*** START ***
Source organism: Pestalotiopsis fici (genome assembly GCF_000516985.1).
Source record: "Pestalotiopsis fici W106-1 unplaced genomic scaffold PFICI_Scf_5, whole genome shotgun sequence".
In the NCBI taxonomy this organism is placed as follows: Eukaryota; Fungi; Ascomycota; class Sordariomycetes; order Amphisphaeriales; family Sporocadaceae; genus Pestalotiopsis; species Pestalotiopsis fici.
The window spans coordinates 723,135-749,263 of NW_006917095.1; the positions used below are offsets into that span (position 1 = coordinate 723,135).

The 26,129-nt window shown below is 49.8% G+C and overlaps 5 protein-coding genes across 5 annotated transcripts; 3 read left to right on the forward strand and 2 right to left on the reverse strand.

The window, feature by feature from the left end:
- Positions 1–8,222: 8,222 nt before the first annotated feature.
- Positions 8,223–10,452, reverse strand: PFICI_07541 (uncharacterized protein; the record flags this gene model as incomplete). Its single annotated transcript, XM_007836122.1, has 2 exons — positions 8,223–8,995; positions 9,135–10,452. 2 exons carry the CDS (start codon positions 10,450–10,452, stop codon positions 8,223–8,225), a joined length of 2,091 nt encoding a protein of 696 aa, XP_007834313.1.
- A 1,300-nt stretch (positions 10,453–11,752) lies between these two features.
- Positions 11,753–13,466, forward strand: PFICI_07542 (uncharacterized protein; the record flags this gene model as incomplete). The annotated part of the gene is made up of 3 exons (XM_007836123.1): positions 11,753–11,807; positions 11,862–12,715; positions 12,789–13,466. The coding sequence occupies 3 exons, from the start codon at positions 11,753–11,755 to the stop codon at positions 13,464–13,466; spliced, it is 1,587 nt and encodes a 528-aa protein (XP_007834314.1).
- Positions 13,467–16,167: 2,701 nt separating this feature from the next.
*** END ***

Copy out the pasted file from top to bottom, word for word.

Source organism: Pestalotiopsis fici (genome assembly GCF_000516985.1).
Source record: "Pestalotiopsis fici W106-1 unplaced genomic scaffold PFICI_Scf_5, whole genome shotgun sequence".
In the NCBI taxonomy this organism is placed as follows: Eukaryota; Fungi; Ascomycota; class Sordariomycetes; order Amphisphaeriales; family Sporocadaceae; genus Pestalotiopsis; species Pestalotiopsis fici.
The window spans coordinates 723,135-749,263 of NW_006917095.1; the positions used below are offsets into that span (position 1 = coordinate 723,135).

The 26,129-nt window shown below is 49.8% G+C and overlaps 5 protein-coding genes across 5 annotated transcripts; 3 read left to right on the forward strand and 2 right to left on the reverse strand.

The window, feature by feature from the left end:
- Positions 1–8,222: 8,222 nt before the first annotated feature.
- Positions 8,223–10,452, reverse strand: PFICI_07541 (uncharacterized protein; the record flags this gene model as incomplete). Its single annotated transcript, XM_007836122.1, has 2 exons — positions 8,223–8,995; positions 9,135–10,452. 2 exons carry the CDS (start codon positions 10,450–10,452, stop codon positions 8,223–8,225), a joined length of 2,091 nt encoding a protein of 696 aa, XP_007834313.1.
- A 1,300-nt stretch (positions 10,453–11,752) lies between these two features.
- Positions 11,753–13,466, forward strand: PFICI_07542 (uncharacterized protein; the record flags this gene model as incomplete). The annotated part of the gene is made up of 3 exons (XM_007836123.1): positions 11,753–11,807; positions 11,862–12,715; positions 12,789–13,466. The coding sequence occupies 3 exons, from the start codon at positions 11,753–11,755 to the stop codon at positions 13,464–13,466; spliced, it is 1,587 nt and encodes a 528-aa protein (XP_007834314.1).
- Positions 13,467–16,167: 2,701 nt separating this feature from the next.